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IMF Research Perspective (formerly published as IMF Research Bulletin) is a new, redesigned online newsletter covering updates on IMF research. In the inaugural issue of the newsletter, Hites Ahir interviews Valeria Cerra; and they discuss the economic environment 10 years after the global financial crisis. Research Summaries cover the rise of populism; economic reform; labor and technology; big data; and the relationship between happiness and productivity. Sweta C. Saxena was the guest editor for this inaugural issue.
International Monetary Fund. Research Dept.
The September 2016 issue of the IMF Research Bulletin includes the following two Research Summaries: “A New Look at Bank Capital” (by Jihad Dagher, Giovanni Dell’Ariccia, Luc Laeven, Lev Ratnovski, and Hui Tong) and “Does Growth Create Jobs?: Evidence for Advance and Developing Economies (by Zidong An, Nathalie Gonzalez Prieto, Prakash Loungani, and Saurabh Mishra). The Q&A article by Rabah Arezki discusses “Seven Questions on Rethinking the Oil Market in the Aftermath of the 2014-16 Price Slump.” A listing of recent IMF Working Papers, Staff Discussion Notes, and Recommended Readings from IMF Publications are also included. Readers can also find an announcement on the 2016 Annual Research Conference and links to top cited 2015 articles in the IMF Economic Review.
International Monetary Fund. Research Dept.
In the December 2013 IMF Research Bulletin, the Research Summaries look at “Reforming Dual Labor Markets in Advanced Economies” (Giovanni Ganelli) and “Rating Through-The-Cycle: What Does the Concept Imply for Rating Stability Accuracy” (John Kiff, Michael Kisser, and Liliana Schumacher). The Q&A discusses Seven Questions on Financial Crises (Stijn Claessens, M. Ayhan Kose, Luc Laeven, and Fabián Valencia). This issue also includes a listing of recent IMF Working Papers and IMF Staff Discussion Notes, as well as Recommended Readings from the IMF Bookstore. The top-viewed articles from recent of issues of “IMF Economic Review” are featured.
International Monetary Fund. Research Dept.
The Q&A in this issue features seven questions on the role of precautionary savings in open economies (by Damiano Sandri); the research summaries are "The Macroeconomics of Aid (by Andrew Berg, Rafael Portillo, and Luis-Felipe Zanna) and "The Building Blocks to Measure Inflation" (by Mick Silver). The issue also lists the contents of the March 2011 issue of the IMF Economic Review, Volume 59 Number 1; visiting scholars at the IMF during January?March 2011; and recent IMF Working Papers and Staff Discussion Notes.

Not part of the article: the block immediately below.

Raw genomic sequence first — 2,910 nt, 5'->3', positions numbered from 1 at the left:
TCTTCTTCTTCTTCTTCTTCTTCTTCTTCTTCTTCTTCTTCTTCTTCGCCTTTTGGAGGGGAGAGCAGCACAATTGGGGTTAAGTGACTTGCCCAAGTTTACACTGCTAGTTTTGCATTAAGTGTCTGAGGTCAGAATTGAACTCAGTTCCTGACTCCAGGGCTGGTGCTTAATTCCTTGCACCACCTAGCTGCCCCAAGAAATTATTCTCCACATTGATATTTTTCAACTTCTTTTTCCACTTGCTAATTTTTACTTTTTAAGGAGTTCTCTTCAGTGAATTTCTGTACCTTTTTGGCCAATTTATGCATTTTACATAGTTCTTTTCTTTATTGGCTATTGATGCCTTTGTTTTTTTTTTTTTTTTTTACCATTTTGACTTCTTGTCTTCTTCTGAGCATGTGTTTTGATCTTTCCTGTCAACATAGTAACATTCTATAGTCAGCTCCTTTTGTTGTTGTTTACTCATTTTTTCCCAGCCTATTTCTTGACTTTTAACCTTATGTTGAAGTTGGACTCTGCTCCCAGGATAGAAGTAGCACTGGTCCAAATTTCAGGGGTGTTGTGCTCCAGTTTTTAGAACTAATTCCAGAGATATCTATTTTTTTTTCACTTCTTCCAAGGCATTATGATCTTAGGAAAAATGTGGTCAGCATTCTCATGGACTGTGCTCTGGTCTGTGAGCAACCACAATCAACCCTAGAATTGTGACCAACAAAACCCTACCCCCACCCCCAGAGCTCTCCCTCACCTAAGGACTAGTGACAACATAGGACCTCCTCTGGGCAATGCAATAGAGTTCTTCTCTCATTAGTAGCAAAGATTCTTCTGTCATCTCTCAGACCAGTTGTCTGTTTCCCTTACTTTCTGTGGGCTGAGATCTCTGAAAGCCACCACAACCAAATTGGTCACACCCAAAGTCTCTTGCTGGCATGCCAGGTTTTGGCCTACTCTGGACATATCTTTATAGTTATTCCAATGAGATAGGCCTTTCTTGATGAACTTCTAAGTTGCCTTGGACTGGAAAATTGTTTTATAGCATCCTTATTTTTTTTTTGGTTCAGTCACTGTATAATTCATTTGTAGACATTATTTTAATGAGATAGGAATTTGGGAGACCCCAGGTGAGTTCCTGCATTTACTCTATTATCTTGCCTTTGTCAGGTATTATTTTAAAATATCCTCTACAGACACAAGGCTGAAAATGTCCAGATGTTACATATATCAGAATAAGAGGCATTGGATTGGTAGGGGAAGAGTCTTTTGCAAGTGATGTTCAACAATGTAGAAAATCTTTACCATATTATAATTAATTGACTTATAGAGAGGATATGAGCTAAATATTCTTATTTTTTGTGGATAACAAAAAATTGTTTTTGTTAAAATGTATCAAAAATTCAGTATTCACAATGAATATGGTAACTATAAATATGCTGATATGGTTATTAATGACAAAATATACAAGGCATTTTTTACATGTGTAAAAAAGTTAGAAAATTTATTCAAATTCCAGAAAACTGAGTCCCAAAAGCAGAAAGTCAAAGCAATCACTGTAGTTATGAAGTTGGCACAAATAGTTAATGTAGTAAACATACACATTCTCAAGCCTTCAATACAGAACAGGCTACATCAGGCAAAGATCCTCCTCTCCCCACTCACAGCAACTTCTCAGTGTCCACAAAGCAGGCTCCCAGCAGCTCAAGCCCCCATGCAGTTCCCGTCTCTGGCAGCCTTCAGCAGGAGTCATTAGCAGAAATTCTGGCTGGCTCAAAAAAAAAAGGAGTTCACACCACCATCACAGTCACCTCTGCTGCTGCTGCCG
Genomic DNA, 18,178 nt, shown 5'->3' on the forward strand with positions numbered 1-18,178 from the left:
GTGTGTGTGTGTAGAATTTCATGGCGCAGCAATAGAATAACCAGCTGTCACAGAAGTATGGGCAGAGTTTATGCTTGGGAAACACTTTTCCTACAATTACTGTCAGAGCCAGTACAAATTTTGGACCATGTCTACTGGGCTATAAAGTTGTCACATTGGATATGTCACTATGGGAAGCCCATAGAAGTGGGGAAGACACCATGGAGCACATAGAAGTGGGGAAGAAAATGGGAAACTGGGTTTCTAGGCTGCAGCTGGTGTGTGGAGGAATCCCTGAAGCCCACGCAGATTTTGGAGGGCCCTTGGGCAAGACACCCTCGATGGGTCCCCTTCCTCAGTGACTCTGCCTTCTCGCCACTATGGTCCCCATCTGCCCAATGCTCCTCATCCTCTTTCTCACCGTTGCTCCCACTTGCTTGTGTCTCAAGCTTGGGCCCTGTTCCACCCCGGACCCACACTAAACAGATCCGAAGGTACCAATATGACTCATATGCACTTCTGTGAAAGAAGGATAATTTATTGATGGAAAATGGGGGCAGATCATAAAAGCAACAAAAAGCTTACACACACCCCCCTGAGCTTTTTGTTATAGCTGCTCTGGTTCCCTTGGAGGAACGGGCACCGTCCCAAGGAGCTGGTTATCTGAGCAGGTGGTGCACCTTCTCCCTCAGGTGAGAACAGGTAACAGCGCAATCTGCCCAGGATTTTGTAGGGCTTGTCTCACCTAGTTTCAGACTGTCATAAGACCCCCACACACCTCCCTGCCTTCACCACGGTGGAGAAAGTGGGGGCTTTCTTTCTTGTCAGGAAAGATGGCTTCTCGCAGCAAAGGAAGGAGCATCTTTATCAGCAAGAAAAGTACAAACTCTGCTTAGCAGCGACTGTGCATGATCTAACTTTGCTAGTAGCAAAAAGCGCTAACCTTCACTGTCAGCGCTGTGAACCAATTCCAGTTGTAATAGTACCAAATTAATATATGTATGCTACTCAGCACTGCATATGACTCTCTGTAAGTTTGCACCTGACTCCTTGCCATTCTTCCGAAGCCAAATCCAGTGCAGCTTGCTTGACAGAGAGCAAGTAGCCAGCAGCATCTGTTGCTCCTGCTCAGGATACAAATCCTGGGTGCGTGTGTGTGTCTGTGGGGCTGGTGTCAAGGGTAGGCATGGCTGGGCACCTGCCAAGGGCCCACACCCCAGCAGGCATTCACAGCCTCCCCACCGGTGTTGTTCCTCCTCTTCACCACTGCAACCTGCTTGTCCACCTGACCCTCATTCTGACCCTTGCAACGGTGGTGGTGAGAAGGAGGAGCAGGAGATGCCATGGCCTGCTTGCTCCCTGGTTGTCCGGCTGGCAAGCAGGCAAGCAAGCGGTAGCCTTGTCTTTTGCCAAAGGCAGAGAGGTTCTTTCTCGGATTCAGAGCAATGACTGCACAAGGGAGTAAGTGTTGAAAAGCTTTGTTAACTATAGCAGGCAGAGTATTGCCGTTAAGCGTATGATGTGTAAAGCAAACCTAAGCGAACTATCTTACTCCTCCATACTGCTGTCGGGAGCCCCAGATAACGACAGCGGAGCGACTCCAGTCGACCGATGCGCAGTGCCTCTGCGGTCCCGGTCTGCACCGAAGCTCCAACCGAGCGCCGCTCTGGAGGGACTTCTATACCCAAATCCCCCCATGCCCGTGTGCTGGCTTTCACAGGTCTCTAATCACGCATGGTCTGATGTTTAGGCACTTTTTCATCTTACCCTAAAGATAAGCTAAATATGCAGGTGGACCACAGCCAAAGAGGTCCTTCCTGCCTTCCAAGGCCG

International Monetary Fund. Research Dept.
The Q&A in this issue features seven questions about emerging markets and the financial crisis (by Ayhan Kose); the research summaries are "Tax Revenue Response to the Business Cycle" (by Cemile Sancak, Ricardo Velloso, and Jing Xing) and "Banking Crisis Resolution: Was this Time Different?" (by Luc Laeven and Fabian Valencia). The issue also lists the contents of the second issue of the IMF Economic Review, Volume 58 Number 2; visiting scholars at the IMF during October-December 2010; and recent IMF Working Papers and Staff Position Notes.
International Monetary Fund. Research Dept.
This paper analyzes the link between economic growth and structural reforms. The paper highlights that as the recovery from the financial crisis firms up, many country authorities will turn their focus from short-term stabilization policies to more structural policies to spur long-term potential growth. The paper discusses that the global financial crisis has affected growth in countries of all income levels and has led to substantial output losses that in many cases could be permanent. The paper also presents a discussion on monetary policy and asset prices.
International Monetary Fund. Research Dept.
This paper analyzes transmission of the great recession from advanced to emerging economies. The widespread impact of the global financial crisis of 2008–09 has spurred researchers to examine how the associated recession was transmitted from advanced to emerging economies. Recent IMF studies have found that precrisis vulnerabilities such as large current account deficits, rapid credit growth, and high levels of short-term debt were strongly associated with the magnitude of spillovers. Trade, bank lending, and financial markets served as key transmission channels.
International Monetary Fund. Research Dept.
This paper examines credit conditions and recoveries from financial crises. The paper highlights that the prospects for recovery from the 2008 global financial crisis appear to be on the horizon. The paper discusses that the question—what determines the path of recovery from a recession associated with a financial crisis—is of utmost importance as policymakers debate how soon to withdraw the extraordinary monetary and fiscal stimulus that were put in place soon after the onset of the crisis. The paper also analyzes inflation targeting in emerging economies.